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Parashat Shemot 5783

January 10, 2023

Click HERE for an audio recording of this D’var Torah

A D’var Torah for Parashat Shemot
By Rabbi Katy Allen (’05)

I’m glad I wasn’t an Egyptian back then.
I’m glad I wasn’t there
to be ordered by Pharaoh
to throw newborn babies
into the river. (Exodus 1:22)

Although, I’ve heard that I might not necessarily
have had to drown any babies myself ‒
I might, instead, have had to force my neighbors,
the Israelites,
to drown their own babies (Or HaHaim).
I’m glad I didn’t have to do that either.

It’s also possible,
the whispers through the generations tell me ‒
and I shudder in response ‒
that if I myself had given birth
the day that Moses was born,
I might have had to kill my own baby,
Egyptian though he would have been. (Sotah 12a)
Of all the terrible things our sacred tradition tells us

that Pharaoh did,
I find that telling his own people
to snatch up baby boys
and toss them into the river,
or to make their neighbors
kill their own infant flesh and blood
speaks the loudest
about what kind of human being Pharaoh was.

I pause, and I wonder.
What would I have done,
had I been one of those Egyptians?
Or an Israelite back then?
Would I have had the courage to resist?
Would I have been afraid?
Would I have been willing
to put myself in danger?
Would I have protected those babies?

What would I have done?

Perhaps I would have been like Amram,
Moses’ father ‒
upon hearing of Pharaoh’s decree
he announced, “We are laboring for nothing
by bringing children
into this world to be killed.”
And he divorced his wife. (Sotah 12a)
He gave up,
and others followed his lead.

By contrast,
Shiphrah and Puah
engaged in private acts of resistance –
for their having been commanded to kill babies
was not public knowledge. (Or HaHaim)
They didn’t refuse to smother babies
so that people could know them as heroines.
They refused to follow Pharaoh’s decree
simply and profoundly
because of their awe and reverence for G!d (Exodus 1:17)
and by extension, human life.

I think of these two women
whose names have been remembered through the millennia
because their steadfast faith in G!d
gave them the courage to resist Pharaoh’s harsh decree.
I think of them, and I wonder.

Regarding the Egyptians,
I ask myself, Was faith in their god
what caused them to obey Pharaoh?
Because to them, he was god?
Did they believe in what they did?
Killing babies?
Did they wince, or shudder, or grieve,
even a tiny bit?

I think of the babies who have died
and are dying today
because of what leaders of my own epoch
have done, or have not done.
I don’t see those babies die.
I don’t hold them and feel their soft skin
and gentle breathing.
I don’t have to kill them myself
or tell my neighbor to.
These babies are invisible to me.
Even unknown.
I don’t have to be aware they are dying.
Or the reasons why.
And sometimes,
perhaps often,
I forget or I don’t pay attention.
Is that so different from actually throwing babies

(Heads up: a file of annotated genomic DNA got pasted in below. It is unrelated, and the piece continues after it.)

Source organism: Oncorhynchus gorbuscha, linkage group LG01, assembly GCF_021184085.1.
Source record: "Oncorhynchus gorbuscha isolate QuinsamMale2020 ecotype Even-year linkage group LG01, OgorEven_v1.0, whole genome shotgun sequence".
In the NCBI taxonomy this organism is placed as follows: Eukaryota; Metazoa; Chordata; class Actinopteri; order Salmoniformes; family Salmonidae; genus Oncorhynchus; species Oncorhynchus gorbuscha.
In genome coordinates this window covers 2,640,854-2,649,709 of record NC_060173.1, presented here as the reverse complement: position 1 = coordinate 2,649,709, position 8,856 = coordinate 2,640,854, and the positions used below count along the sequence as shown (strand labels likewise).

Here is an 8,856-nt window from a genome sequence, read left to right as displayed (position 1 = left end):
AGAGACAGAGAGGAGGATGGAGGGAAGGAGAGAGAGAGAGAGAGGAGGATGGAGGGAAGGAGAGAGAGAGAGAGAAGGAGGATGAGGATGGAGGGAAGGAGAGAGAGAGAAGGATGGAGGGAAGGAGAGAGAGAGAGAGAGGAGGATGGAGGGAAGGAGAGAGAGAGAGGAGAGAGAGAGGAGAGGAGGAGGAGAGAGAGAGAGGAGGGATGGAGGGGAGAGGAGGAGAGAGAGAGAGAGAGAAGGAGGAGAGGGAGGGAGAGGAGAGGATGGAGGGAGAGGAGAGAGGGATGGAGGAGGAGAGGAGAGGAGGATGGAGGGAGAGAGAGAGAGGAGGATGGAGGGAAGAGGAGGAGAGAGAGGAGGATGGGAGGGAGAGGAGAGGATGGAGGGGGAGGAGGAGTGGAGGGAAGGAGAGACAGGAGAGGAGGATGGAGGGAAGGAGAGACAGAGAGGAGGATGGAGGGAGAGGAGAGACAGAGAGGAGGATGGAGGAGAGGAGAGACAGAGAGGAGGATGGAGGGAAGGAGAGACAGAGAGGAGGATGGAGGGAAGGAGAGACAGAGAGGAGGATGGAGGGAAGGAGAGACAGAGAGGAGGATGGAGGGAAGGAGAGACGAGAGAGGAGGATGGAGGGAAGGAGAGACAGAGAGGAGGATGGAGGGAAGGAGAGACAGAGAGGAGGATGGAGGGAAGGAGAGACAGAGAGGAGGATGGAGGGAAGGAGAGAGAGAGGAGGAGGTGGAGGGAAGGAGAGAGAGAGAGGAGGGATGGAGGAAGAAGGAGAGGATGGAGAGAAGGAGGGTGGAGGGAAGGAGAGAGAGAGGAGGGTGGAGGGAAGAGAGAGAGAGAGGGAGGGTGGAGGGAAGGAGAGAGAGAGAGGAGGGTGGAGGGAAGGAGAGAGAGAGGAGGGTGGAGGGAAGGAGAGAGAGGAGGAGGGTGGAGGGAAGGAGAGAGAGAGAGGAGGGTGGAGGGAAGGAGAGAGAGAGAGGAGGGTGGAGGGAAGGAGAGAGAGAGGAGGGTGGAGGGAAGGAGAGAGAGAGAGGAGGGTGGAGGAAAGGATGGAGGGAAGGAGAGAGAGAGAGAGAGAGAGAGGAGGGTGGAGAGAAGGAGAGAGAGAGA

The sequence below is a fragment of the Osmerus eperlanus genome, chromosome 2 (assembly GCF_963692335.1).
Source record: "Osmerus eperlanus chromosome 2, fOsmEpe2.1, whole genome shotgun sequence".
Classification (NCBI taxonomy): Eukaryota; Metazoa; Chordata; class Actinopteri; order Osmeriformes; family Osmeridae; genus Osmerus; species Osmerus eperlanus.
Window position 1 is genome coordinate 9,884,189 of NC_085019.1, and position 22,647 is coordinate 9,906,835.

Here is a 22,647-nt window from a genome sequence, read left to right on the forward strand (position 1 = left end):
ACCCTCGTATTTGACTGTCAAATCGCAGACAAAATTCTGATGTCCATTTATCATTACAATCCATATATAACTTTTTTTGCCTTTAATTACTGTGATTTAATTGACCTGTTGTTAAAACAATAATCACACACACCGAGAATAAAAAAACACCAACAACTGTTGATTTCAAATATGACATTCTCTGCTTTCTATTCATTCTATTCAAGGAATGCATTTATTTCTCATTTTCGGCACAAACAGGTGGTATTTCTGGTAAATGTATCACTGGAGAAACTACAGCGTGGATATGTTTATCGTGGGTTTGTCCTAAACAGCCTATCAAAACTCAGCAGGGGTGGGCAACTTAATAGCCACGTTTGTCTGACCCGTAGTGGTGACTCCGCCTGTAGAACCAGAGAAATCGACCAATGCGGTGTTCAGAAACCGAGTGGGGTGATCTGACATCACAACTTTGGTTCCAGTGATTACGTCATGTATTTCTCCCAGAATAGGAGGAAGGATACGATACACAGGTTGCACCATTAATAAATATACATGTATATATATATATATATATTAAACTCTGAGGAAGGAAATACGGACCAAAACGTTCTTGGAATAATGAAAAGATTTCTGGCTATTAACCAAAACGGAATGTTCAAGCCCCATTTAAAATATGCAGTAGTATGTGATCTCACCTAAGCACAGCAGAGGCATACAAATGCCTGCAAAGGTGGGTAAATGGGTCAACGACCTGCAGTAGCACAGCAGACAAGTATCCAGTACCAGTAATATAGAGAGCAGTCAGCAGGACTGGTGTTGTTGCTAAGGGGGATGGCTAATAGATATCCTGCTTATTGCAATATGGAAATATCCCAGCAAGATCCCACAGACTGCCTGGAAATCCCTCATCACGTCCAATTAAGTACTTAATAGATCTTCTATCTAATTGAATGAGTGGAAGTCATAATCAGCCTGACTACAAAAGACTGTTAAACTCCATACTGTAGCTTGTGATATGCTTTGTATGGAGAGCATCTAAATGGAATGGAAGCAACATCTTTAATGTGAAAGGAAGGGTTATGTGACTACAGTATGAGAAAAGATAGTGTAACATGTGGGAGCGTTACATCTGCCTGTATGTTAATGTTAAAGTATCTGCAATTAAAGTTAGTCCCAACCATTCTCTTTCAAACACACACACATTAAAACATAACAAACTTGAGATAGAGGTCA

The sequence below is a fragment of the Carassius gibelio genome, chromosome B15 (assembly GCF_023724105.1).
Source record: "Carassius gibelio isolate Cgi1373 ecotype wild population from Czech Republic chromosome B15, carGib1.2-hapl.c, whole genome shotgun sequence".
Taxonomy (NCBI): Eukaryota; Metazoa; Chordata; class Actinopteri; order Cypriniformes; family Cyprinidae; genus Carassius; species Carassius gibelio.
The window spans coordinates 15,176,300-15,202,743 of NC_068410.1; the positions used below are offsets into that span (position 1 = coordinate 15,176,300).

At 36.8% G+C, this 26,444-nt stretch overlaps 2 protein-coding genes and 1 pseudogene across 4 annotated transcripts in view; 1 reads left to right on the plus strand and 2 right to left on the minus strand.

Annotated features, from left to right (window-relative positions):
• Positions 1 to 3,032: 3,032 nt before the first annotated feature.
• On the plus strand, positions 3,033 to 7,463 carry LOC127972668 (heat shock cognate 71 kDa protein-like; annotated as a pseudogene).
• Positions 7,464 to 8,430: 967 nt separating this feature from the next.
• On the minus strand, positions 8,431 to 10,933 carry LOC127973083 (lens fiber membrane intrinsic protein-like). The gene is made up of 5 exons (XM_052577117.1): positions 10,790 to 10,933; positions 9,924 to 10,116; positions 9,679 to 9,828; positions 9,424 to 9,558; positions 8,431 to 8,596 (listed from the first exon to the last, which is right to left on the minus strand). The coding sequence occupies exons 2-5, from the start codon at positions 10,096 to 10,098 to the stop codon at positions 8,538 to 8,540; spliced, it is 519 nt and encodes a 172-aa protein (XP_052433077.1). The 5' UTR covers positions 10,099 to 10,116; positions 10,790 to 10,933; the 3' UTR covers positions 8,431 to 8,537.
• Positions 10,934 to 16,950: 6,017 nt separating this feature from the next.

into the water?

I’m reminded of the ancient sages
telling us that as long as we are waiting
to bury a loved one,
it is as though our beloved
is laid out before us, (BT Berakhot 18a)
obvious and visible to us,
even when they actually are not,
and our obligations
are synonymous with that.

How different is it, then, to consider
that as long as babies
are being cast into the water somewhere,
it is as though it is happening
in front of us,
before our very eyes?

I can, of course, try to justify myself.
I can speak of small things I do
to try to help make the world
a better place
where not so many babies are dying.
But in the end, babies still die.

I am not Shiphrah. I am not Puah.
But neither am I an Egyptian,
considering Pharaoh to be my god.

However, like Puah and Shiphrah,
I do have faith.
I do trust in G!d,
(at least I think I do)
and yet, if so, I ask myself,
when that moment comes
when faith must lead to courage,
will it be enough?

Or perhaps that moment has already come,
and I didn’t even know it?

For, as the songwriter tells us,
“Don’t say the day will come”–
the day when no more babies will be killed–
do something,
“bring on that day,” (Shir LeShalom)
make it a reality.

And then I find myself asking,
is it possible
that the small acts I have undertaken,
and continue to do
have actually saved another’s life?

Could it be possible?
How can I know?

There is no way to know.
Is that, perhaps, what it means
to have faith and trust in G!d?
To know that just as I don’t see
the babies who are dying,
I also don’t see,
or know about,
or touch,
or hear,
those who survive
against all odds,
because of some small act
of mine,
or yours.

Rabbi Katy Allen (’05) is the founder and rabbi of Ma’yan Tikvah – A Wellspring of Hope, which holds services outdoors all year long and has a growing children’s outdoor learning program, Y’ladim BaTeva. She is the founder of the Jewish Climate Action Network-MA, a board certified chaplain, and a former hospital and hospice chaplain. She is the author of A Tree of Life: A Story in Word, Image, and Text and lives in Wayland, MA, with her spouse, Gabi Mezger, who leads the.singing at Ma’yan Tikvah.